Datarun: Dysfunctional Digitalization Costs the Czech Republic Billions Annually

Datarun, a company specializing in data analysis, has published a report stating that the Czech Republic is losing significant financial resources due to slow digitalization. Specifically, the report focuses on the construction management sector, estimating annual losses of seven billion Czech korunas.

“Until construction management becomes fast and efficient with the help of digitalization, the Czech Republic will lose at least seven billion korunas every year. These are conservative estimates based on an evaluation report prepared as a basis for the new construction law,” says the Datarun report.

According to the analysts, government officials and the Ministry for Regional Development (MMR) are merely creating extensive PR and marketing campaigns around construction management. They promise easier acquisition of construction permits for builders, but nothing is happening.

The ongoing project for the digitalization of construction management is currently unsatisfactory. The MMR canceled public tenders that were under preparation for a long time. Subsequently, the Office for the Protection of Economic Competition (ÚOHS) repealed the cancellation due to MMR’s incorrect procedure, bringing these public tenders into play. A new tender, “Digitalization of Construction Management” (DSŘ), was issued, but it already had errors in the tender documentation, which ÚOHS subsequently canceled.

Datarun warns that the country is at risk of losing European funds dedicated to digitalization, amounting to millions of korunas. “The latest developments indicate that the MMR has already stopped counting on the millions from the Integrated Operational Program, which was supposed to secure funding for digitalization and had been boasted about for years,” states Datarun.

The report also highlights that responsibility for digitalization projects has been assumed by Petr Fiala (ODS) and Minister Ivan Bartoš (Pirates). This year, a significant breakthrough in the digitalization of construction management was expected, with systems intended to benefit both builders and the state. However, no development or programming has even started yet.

If successful, the digitalization of construction management could shorten the process by two years.

The Datarun report also reminds us that construction management in the Czech Republic is excessively time-consuming, ranking the country near the bottom among surveyed states. According to the Doing Business report by the World Bank, the Czech Republic ranked 157th out of 190 countries in 2020. The permitting process for residential and infrastructure projects can stretch up to 10 years.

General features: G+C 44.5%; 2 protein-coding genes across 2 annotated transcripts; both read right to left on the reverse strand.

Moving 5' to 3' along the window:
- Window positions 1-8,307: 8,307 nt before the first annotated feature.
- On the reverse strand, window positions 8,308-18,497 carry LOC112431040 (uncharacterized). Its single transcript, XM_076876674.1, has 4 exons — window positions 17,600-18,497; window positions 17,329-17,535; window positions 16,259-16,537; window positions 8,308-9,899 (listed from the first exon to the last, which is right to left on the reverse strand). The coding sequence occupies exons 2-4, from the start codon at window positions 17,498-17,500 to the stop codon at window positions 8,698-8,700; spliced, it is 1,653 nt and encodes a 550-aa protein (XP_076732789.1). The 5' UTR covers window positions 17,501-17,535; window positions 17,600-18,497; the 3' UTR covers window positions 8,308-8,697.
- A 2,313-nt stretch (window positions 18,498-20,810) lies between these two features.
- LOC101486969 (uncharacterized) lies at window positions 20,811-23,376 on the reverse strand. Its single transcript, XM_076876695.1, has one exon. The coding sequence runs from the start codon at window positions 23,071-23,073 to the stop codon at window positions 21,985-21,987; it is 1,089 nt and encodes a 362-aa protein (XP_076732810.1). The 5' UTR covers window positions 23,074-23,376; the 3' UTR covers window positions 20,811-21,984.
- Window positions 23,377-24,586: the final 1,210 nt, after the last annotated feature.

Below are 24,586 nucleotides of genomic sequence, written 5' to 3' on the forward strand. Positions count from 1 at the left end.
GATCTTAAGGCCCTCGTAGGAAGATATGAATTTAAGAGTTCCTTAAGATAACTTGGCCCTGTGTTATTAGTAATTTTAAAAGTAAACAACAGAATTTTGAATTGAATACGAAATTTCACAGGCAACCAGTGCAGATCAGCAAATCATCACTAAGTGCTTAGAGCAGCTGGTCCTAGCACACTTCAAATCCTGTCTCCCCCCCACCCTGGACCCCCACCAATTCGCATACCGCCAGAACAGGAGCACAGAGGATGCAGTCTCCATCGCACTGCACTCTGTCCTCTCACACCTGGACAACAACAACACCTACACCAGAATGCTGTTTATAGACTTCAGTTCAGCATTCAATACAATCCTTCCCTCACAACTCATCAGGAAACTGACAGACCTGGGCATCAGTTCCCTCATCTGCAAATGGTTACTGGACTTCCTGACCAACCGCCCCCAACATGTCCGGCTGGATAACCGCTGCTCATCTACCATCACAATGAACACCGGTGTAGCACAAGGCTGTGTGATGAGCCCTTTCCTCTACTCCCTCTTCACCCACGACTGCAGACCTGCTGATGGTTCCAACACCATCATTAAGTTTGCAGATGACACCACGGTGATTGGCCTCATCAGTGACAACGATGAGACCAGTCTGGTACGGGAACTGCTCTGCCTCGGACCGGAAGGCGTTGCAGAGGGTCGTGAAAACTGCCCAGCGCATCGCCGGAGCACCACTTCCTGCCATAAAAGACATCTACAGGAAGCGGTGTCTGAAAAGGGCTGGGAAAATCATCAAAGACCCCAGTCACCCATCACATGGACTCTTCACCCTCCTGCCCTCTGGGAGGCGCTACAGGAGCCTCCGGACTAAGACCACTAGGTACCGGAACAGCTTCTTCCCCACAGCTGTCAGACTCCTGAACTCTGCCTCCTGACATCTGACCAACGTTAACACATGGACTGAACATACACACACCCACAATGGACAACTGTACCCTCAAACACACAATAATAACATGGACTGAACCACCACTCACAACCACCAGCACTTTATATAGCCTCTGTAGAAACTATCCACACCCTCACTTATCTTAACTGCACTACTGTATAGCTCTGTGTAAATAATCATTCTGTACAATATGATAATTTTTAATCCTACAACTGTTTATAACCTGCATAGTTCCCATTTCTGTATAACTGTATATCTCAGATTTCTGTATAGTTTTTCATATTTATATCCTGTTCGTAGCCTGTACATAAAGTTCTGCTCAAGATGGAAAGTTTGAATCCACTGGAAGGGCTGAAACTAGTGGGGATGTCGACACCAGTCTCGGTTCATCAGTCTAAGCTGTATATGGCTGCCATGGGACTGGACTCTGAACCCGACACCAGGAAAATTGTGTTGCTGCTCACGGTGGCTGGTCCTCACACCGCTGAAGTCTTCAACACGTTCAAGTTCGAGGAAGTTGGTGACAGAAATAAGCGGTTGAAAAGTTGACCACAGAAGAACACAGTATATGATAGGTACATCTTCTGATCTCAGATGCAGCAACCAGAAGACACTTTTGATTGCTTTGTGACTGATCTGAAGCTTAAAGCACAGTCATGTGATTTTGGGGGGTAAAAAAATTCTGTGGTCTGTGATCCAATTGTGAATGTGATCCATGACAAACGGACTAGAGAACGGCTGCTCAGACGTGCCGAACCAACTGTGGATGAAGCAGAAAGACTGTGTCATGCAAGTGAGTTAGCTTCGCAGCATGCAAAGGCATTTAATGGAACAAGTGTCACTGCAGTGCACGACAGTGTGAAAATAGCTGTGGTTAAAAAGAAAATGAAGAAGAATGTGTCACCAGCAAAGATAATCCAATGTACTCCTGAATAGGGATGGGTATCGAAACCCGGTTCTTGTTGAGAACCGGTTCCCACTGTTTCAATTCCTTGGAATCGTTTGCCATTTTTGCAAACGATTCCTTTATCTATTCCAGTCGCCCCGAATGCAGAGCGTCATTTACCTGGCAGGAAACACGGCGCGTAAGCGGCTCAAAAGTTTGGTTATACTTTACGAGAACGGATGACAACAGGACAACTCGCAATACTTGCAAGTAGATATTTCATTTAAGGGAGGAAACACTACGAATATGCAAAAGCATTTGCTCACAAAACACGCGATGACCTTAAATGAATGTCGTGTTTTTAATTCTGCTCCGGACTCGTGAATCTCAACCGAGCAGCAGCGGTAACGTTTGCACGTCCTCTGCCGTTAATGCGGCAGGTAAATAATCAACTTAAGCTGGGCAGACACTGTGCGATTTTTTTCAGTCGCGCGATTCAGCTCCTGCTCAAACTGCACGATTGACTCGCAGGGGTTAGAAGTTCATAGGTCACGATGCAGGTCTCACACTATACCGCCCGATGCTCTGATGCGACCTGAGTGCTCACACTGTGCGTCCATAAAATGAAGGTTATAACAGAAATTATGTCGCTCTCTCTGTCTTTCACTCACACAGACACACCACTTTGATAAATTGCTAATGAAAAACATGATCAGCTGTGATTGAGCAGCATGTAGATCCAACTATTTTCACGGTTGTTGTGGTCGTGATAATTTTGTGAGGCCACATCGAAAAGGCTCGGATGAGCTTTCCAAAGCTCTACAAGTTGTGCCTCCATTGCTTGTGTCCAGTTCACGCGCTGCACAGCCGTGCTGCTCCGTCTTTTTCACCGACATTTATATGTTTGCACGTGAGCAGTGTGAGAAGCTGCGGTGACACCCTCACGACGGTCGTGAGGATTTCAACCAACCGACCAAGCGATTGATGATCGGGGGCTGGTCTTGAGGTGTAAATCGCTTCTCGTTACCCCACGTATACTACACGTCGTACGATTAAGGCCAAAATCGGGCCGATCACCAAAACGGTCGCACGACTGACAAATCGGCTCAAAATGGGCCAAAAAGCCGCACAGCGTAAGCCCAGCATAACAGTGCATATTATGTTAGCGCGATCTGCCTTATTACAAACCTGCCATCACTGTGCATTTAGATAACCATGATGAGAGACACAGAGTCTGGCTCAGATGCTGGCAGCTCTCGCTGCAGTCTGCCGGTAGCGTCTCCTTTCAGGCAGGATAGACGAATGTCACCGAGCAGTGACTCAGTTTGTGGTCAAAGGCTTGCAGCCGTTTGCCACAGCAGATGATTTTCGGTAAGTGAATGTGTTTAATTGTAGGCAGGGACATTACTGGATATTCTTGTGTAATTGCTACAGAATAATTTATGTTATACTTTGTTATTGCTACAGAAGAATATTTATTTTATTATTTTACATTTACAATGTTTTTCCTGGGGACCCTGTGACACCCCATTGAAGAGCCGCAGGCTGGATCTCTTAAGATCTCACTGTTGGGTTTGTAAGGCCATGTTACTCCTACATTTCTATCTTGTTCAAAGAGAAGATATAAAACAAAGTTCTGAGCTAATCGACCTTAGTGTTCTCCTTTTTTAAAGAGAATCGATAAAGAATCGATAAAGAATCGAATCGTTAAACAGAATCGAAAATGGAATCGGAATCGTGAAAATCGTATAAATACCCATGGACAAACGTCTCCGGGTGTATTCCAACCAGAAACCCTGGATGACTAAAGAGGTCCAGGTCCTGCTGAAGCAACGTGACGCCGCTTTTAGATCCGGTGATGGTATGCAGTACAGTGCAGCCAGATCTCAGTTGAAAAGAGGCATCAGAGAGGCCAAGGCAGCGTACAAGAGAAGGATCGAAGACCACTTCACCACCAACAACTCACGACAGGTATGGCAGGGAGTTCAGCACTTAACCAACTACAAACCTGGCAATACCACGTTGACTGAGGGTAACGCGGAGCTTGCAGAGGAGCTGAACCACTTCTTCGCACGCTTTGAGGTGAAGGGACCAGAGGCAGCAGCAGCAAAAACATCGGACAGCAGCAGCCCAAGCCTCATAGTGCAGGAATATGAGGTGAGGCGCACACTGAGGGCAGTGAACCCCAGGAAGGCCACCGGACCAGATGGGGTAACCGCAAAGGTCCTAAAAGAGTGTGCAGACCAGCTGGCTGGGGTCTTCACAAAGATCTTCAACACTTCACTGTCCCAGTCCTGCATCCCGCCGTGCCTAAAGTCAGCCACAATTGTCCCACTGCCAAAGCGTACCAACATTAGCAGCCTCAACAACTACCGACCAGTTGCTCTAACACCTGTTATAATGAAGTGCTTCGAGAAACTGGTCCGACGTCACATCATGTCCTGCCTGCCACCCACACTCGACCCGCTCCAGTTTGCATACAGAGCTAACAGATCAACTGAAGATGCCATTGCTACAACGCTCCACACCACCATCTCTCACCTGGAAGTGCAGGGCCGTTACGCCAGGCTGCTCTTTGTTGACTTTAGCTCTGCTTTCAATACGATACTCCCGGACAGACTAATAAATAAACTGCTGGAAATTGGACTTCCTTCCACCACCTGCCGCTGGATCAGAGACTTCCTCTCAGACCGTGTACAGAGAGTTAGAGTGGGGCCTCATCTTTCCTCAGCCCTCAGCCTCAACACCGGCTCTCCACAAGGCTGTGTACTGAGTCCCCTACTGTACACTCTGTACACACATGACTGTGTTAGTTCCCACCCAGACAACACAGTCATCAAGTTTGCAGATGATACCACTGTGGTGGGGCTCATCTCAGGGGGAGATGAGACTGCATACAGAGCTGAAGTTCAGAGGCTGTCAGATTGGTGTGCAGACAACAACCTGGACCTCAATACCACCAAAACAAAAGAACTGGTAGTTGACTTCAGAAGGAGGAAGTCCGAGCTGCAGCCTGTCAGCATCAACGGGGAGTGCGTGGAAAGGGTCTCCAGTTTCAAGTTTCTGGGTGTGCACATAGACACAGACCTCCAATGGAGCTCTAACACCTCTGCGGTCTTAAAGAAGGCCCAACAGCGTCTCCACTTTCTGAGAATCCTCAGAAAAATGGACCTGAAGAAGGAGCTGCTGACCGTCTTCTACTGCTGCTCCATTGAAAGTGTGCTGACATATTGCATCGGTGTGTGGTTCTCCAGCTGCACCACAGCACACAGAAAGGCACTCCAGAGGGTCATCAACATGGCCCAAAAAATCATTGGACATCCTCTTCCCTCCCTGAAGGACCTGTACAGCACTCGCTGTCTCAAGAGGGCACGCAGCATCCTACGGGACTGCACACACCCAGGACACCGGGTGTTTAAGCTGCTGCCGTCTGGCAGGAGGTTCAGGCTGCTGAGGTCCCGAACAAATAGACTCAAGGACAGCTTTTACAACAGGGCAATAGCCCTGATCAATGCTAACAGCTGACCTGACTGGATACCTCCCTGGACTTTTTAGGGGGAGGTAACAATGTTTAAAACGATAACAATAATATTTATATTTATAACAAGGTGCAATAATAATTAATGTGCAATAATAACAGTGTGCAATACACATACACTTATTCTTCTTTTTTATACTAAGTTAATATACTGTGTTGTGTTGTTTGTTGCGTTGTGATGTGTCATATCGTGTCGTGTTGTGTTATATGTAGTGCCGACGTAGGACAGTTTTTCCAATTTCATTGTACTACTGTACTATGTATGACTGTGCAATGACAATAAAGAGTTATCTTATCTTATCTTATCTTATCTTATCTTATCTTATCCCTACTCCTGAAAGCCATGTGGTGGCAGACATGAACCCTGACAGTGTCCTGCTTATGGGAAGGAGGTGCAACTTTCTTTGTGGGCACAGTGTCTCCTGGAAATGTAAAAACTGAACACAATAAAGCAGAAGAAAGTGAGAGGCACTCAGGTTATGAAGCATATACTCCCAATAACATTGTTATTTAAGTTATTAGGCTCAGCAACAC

“The building authority should assess a builder’s request without unnecessary delays within 60 days of initiating the process. In complex situations, a decision can be made within 90 days. However, deadlines are commonly extended due to waiting for binding opinions from relevant bodies, which are not counted within the set timeframes. On average, a builder faces over twenty tasks that must be completed, and they must obtain statements from the respective bodies themselves. For example, if a small company wants to expand its operations and build a production hall, it must obtain statements from up to thirty-two different authorities and institutions, which will be submitted to the building authority,” describe the analysts regarding the functioning of construction in the Czech Republic. In the best-case scenario, the approval process for building a family house takes 6-9 months.

Waiting for a construction permit increases costs, and applicants incur significant expenses for related tasks. Since digitalization in this area is still not functioning, individuals should expect to handle everything in person.

“When investors and developers consider where to invest in Central Europe, for example, in Germany or Poland, they can plan their investments much better and adhere to schedules. In our case, obtaining a construction permit can take years, which increases costs and leaves them uncertain about their investment,” adds Petr Bartoň, Chief Analyst at Datarun.